Many couples who would be considered successful argue frequently, but keep a proper perspective about the subject matter. This approach can increase thoughtfulness and compassion and add to the couple’s ability to be more accepting and tolerant of their partners. If couples can be more aware of the contempt, belligerence, stonewalling, and criticism that contributes to the breakdown of the relationships, these toxic conflicts can be reduced significantly.
Perhaps one of the most enlightening ideas this writer has heard and subsequently experienced in terms of contributing to a successful partnership comes from Joseph Campbell. His idea is basically that we get so caught up in our own stuff that we neglect to sacrifice to the relationship. What seems like such a simple idea is more difficult to put into practice and requires both individuals to contribute so that the two become one. This is obviously much easier said than done and might sound hopelessly romantic and/or corny but this writer is convinced that if couples can stay grounded in this idea, their ability to endure hardship and pick each other up improves greatly.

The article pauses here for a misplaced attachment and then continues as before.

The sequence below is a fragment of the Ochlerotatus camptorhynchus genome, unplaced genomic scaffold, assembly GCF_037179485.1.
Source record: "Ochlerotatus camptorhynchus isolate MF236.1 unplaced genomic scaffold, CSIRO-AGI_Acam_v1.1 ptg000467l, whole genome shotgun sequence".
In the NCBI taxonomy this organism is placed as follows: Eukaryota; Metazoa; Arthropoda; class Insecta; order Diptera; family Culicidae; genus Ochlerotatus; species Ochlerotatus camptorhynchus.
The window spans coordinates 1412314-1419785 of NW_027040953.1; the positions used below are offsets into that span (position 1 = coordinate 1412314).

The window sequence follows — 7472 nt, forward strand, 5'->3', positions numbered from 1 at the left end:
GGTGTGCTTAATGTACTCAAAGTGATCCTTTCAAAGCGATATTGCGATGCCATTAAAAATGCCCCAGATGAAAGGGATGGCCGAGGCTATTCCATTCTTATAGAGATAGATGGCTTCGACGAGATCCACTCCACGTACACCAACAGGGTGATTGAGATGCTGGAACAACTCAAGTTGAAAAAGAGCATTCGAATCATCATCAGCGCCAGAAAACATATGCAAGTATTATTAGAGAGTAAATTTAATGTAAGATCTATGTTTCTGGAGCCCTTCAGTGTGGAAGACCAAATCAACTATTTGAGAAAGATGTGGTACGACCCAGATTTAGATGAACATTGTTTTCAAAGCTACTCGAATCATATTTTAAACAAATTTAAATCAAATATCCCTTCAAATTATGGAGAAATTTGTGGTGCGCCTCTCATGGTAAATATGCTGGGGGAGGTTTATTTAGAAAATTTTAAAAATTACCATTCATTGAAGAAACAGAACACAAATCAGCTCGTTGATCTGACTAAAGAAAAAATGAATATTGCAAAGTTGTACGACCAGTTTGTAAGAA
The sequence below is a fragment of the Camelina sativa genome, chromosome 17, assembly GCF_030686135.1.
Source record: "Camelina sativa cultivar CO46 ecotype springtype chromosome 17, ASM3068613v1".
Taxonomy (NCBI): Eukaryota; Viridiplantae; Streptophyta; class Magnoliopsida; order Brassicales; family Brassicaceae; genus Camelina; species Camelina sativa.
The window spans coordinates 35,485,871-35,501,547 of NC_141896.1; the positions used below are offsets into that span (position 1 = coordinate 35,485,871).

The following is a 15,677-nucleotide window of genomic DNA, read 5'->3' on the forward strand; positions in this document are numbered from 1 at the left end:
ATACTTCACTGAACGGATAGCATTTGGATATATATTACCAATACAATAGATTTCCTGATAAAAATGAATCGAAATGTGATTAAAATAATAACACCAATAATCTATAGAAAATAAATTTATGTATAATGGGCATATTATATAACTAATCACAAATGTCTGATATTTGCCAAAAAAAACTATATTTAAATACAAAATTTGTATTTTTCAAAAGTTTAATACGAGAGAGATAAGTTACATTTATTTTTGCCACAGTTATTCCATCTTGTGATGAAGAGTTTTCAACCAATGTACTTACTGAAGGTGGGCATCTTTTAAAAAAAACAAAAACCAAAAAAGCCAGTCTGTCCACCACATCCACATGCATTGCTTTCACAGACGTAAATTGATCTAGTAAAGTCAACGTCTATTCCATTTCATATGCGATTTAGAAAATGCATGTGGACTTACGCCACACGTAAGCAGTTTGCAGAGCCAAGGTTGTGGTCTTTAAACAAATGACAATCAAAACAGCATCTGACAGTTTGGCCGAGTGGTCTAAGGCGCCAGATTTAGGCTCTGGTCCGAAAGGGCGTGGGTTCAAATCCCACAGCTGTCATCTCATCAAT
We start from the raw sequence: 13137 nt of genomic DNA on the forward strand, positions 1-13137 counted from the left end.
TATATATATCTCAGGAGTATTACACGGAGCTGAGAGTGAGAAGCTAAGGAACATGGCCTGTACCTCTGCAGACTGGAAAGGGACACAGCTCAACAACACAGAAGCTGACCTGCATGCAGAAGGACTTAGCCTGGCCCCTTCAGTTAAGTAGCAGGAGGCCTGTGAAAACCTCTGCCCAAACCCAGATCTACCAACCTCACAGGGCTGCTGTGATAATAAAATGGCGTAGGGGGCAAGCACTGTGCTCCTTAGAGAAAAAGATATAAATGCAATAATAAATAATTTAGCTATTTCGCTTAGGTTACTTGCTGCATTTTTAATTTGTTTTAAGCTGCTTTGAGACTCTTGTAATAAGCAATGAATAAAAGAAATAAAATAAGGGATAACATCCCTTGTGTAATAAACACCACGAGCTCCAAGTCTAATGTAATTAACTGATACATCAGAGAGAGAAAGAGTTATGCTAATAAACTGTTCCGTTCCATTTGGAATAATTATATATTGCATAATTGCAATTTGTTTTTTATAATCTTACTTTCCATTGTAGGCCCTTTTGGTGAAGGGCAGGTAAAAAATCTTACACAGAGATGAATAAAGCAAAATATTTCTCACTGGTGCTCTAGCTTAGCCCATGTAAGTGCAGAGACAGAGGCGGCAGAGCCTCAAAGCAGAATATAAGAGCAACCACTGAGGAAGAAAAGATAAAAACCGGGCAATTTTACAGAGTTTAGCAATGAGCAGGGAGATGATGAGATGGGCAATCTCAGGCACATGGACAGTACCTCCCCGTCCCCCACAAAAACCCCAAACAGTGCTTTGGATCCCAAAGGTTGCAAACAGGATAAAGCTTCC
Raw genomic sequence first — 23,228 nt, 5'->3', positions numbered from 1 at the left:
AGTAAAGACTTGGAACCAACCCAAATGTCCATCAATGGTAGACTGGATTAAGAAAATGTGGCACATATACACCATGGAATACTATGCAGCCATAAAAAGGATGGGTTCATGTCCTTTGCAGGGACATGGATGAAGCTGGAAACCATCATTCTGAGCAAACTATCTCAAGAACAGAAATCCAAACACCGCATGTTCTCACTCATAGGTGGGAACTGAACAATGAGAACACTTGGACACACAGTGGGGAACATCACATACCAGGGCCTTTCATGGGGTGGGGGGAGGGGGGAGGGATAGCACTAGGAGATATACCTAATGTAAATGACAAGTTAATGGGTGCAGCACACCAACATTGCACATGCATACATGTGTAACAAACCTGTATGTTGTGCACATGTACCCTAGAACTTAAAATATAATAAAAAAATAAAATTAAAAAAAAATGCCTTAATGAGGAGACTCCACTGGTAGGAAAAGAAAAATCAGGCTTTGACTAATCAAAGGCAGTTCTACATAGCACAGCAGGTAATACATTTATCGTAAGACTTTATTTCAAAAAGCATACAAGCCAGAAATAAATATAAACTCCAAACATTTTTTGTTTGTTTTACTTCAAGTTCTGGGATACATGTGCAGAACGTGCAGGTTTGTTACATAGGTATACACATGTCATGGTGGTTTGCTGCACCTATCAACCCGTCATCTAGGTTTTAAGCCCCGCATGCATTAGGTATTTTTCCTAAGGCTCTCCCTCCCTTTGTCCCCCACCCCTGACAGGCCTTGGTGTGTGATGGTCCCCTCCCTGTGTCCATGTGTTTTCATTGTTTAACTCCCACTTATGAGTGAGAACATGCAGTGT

So many factions influence relationships. Sometimes opposites attract but have difficulty staying together. Other times they compliment each other beautifully. Conversely, like-minded individuals would seem to be a good match but don’t always work out either.
There are too many books on relationships to count. Certainly they can be helpful but if there was one way to sustain and improve how we get along, there would be one book. Through 20 years of doing this work and my own trials and tribulations with relationships, I believe it is worth doing whatever we can to pay attention to the positive elements that can enhance a partnership.
Relationships are often more work that we would like them to be but worth it nonetheless. They impact our lives and those of our extended family, our community, our work, and, by extension, our world.
Jim McElrath is the Director of Clinical Services for the Family Service of the Chautauqua region.